Caleb Rhodes, UA College Republicans

    Give me your tired, your poor, your huddled masses yearning to breathe free.” These lines have come to define a country that was founded and built by immigrants who left their home countries seeking freedom and a better life. People of all nationalities built the beautiful tapestry that we now call America.

    Today, our immigration system faces challenges. We must overcome these challenges and create a better immigration system in order to remain faithful to that original vision of America.

    Our immigration system today is broken and dysfunctional. Wait times to immigrate to the U.S. are massive. There are over 4.5 million individuals on the immigration waitlist. Many have to wait for years or even decades to come to this nation legally. Millions of individuals have turned to human smugglers to bring them into the U.S. illegally. It is estimated that there are nearly 12 million people in the country illegally, with hundreds of thousands more attempting to enter every year.

    The importance of ensuring immigrants enter legally cannot be understated. Immigrants who enter illegally live in the shadows. They are often victims of crimes but fear reporting them as they could be deported. It is of the utmost importance that we reform our immigration system and secure the border.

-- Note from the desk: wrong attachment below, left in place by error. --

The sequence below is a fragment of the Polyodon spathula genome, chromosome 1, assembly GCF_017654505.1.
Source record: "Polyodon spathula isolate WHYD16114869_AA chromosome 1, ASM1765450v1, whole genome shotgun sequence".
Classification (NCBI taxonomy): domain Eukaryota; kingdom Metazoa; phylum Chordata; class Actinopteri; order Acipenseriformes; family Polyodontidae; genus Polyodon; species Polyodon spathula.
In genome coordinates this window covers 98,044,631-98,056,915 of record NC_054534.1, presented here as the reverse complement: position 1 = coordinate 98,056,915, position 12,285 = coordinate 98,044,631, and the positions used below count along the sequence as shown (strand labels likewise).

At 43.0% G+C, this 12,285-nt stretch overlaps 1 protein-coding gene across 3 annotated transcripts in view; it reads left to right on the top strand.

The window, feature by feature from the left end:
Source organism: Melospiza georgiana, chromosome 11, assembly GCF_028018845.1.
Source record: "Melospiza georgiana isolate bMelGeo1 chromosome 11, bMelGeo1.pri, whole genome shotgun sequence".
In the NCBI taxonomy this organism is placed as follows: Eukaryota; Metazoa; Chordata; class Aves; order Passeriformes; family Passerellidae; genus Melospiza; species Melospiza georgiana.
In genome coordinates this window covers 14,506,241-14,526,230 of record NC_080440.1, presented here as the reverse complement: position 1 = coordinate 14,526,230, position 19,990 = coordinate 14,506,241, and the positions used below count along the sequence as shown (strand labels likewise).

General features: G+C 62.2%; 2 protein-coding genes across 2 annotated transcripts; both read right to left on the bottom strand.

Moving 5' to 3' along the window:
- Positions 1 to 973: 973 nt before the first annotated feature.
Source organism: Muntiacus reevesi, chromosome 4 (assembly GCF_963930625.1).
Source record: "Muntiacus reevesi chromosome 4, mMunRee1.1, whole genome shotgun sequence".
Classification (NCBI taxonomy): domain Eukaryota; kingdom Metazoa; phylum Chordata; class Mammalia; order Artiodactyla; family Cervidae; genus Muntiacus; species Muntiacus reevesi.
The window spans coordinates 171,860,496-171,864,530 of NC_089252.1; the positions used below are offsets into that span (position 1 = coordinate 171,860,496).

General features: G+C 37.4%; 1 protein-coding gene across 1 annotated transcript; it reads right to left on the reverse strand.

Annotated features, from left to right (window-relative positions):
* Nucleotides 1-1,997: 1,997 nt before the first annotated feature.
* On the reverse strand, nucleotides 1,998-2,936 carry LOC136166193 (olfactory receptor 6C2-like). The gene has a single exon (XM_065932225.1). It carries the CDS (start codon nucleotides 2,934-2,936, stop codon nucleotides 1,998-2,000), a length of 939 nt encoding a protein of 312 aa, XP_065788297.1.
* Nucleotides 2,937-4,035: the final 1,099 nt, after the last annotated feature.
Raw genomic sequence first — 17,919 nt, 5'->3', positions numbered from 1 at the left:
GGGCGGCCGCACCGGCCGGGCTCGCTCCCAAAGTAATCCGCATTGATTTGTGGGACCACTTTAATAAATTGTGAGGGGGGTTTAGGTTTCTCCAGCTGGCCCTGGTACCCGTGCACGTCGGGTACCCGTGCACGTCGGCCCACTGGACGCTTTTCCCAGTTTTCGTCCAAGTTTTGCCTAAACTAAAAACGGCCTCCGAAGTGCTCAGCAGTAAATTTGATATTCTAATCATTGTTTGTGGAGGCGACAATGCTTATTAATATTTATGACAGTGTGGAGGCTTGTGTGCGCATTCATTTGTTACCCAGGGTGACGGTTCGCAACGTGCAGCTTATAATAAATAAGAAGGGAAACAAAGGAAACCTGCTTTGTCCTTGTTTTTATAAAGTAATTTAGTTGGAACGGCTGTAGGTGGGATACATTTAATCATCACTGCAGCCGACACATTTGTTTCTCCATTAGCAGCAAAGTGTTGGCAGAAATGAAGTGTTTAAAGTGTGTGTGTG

First and foremost, the process to enter the U.S. must be streamlined and reformed. One of the most important aspects of the system that is in need of reform is that of immigration quotas. The present system sets a limit on the number of people that may enter from each country each year. The limits make it incredibly difficult for new immigrants to enter the U.S. More immigrants should be permitted each year into the country, and quotas based on countries should be eliminated. The guest worker program should be expanded, allowing those who wish to work for short periods of time in the U.S. to do so.

    We must also ensure our immigration system allows the best and brightest people of the world to come to this country. The U.S. and its free market system allows hard-working and innovative immigrants to thrive. Immigrants are responsible for founding countless companies: Think Sergey Brin of Google or Pierre Omidyar of eBay. Under our current system, immigrants come to the U.S., receive a college education and then are forced to return to their home country. This is insanity. Students who spend years in the U.S. getting an education should be encouraged to stay and should have the opportunity to get their green card.

    We must not, however, forget that border security is also an essential part of solving our problem. A porous border not only is a major humanitarian issue, but it also is a national security risk. Drugs can be brought into the country and individuals can be smuggled into the country. We must employ new technologies, the strategic use of fencing and additional border guards.

    The great country we now live in was built by immigrants. We must reform our system to make it easier for immigrants to come legally, and our border must be secured. A better legal immigration system will improve life for all of us and allow more people to become a part of the American dream.